Written by Puño Estupendo
I have to be honest, I've never read a Chuck Palahniuk novel. The closest I came was watching Fight Club and I admit that that's not even close to the same thing as reading a novel. I liked it though, twistedly wrong and yet greatly entertaining. For this version of another of his novels, Choke, I'm getting the feeling that the man likes characters with issues. The characters here not only have issues, they're positively overloaded with them. Victor Mancini sets a fairly high bar of dysfunction and thanks to the charm of actor Sam Rockwell, you can't help but fall for the guy. A sex addict with no apparent scruples, he cares about the people around him even though he doesn't seem to have any regrets about his shameless activities. Indulging in all sorts of blush-worthy sexual behavior, Choke is not a tale for those easily disturbed by fetish heavy acts. Victor's best friend Denny is a chronic masturbator and is almost as fun as Victor is. The two work at a Colonial themepark (which neither seems to be good at or even likes) and you see the world through their sex-obsessed minds.
The only problems Victor is concerned with are the problems with his mother, Ida. Suffering from Alzheimer's disease, Victor is paying for her care at an expensive clinic and the money he makes from his themepark job just isn't enough to cover it. Through another aspect of his dysfunction, he supplements his income by intentionally choking on food in restaurants, forming a bond with the people who "save" him, and then conning them out of money.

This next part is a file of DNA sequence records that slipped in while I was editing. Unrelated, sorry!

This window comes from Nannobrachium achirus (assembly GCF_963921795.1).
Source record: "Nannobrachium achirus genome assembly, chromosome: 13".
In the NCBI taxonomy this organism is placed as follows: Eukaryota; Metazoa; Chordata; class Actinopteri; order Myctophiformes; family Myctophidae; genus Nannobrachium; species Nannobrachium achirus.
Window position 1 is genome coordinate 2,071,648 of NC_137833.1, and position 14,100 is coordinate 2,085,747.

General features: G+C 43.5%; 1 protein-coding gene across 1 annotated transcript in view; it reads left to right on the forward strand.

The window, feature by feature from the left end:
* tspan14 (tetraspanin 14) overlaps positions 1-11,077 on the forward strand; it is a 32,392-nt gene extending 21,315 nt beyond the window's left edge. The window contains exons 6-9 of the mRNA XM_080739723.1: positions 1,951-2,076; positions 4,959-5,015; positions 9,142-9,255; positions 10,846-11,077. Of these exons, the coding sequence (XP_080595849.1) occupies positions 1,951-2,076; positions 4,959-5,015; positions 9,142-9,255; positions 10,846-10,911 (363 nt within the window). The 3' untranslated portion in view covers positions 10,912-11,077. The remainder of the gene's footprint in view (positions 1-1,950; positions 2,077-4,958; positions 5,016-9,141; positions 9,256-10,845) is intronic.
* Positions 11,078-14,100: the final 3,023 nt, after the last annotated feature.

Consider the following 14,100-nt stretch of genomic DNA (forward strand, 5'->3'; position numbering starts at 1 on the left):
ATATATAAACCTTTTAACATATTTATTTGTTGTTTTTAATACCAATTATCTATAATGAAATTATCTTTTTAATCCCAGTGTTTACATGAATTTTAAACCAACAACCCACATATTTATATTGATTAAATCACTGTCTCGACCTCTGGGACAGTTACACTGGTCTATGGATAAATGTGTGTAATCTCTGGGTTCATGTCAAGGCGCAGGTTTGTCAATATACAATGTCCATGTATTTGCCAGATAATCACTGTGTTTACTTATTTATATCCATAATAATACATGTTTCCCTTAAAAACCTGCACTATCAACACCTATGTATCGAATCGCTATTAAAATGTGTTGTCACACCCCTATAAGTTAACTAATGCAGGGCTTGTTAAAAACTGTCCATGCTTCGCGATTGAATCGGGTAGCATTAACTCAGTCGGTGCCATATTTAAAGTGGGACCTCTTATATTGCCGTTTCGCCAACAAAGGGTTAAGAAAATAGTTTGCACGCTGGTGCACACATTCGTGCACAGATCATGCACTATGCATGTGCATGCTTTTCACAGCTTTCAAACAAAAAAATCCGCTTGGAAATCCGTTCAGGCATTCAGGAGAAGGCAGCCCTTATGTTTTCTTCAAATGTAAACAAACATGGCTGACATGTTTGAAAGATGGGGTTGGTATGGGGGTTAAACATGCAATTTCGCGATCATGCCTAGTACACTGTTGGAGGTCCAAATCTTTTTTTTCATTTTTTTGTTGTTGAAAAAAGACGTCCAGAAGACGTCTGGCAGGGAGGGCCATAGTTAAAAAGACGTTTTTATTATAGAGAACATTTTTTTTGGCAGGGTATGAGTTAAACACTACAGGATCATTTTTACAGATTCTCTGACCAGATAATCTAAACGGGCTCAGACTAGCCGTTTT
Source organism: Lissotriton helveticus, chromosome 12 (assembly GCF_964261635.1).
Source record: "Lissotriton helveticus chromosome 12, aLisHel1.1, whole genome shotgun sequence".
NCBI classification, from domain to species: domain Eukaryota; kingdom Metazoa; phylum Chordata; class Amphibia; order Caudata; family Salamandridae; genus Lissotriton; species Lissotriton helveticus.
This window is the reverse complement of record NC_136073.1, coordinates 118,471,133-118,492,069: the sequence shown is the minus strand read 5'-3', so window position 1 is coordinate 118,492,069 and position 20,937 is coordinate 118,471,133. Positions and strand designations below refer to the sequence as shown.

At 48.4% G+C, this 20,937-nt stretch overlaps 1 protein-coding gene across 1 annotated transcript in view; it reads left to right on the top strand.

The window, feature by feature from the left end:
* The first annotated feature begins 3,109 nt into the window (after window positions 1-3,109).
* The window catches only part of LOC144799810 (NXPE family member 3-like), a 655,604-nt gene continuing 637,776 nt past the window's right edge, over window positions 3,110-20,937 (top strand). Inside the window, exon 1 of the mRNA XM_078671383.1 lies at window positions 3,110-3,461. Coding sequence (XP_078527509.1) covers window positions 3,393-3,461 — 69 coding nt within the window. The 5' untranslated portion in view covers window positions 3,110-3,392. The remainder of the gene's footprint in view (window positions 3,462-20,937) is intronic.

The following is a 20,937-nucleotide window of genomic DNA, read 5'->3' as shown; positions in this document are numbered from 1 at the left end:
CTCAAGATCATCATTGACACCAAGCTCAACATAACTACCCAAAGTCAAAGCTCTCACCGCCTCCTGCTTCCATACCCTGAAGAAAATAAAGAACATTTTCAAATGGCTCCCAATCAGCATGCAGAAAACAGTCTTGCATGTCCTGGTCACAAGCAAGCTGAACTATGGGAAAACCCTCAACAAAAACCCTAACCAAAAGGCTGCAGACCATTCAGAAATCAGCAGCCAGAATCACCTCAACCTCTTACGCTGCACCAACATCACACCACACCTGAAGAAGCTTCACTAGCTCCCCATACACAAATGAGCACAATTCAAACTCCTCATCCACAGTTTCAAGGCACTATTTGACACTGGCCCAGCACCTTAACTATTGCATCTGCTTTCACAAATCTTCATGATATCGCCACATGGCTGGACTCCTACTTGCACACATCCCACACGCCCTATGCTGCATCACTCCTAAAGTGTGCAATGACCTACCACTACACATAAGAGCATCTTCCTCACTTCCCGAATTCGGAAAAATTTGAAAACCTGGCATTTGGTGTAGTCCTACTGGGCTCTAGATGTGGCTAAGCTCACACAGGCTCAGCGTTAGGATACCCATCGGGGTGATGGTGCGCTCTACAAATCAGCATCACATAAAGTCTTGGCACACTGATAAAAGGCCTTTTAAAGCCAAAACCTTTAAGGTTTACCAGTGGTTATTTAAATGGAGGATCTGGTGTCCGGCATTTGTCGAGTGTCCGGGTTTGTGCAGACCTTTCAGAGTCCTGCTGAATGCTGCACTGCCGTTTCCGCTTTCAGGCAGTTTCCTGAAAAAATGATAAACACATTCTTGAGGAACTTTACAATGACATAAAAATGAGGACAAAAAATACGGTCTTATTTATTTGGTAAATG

Sound weird? It is.
It totally works though. Sam Rockwell plays Victor with such skill that he charms the viewer just as he charms the good Samaritans he takes advantage of in the restaurants. He's not a good person, he goes out of his way to prove it, and yet it's hard not to think he's great in his messed-up way. Through visits with his mother (who always confuses him with one of her lawyers), you see Victor try to work through everything that's messed up in his life, trying to come to terms with the childhood that still troubles him and is the cause of why he can't have healthy relationships with people in his adulthood.
First-time director Clark Gregg has done a great job by taking themes and behaviors that are extreme to most and lets you see right through them to the people underneath. This is all about character and the sexual subjects shouldn't be a red flag for you nor should they be thought of as sexy or titillating; it's just who these people are.
With a fantastic cast including Anjelica Huston as Victor's mother Ida, you can't help but be taken in to their world and wishing the best for them. You want things to work out for Victor but you're just as unsure of how he should go about it as he is. This is a great film and has a charm to it despite the craziness everyone in it has. This is the second movie now that has me thinking that maybe I should get around to reading one of Palahniuk's books fairly soon.
The extras are loaded up on this disc: commentary, making-of, outtakes, and a discussion between Palahniuk and Gregg. The deleted scenes don't add much, but they let you see a bit more of the characters you just fell for; delaying having to let go of them for a couple of more minutes after the film is over. This is a great movie, dysfunctional as hell, but a great movie nonetheless.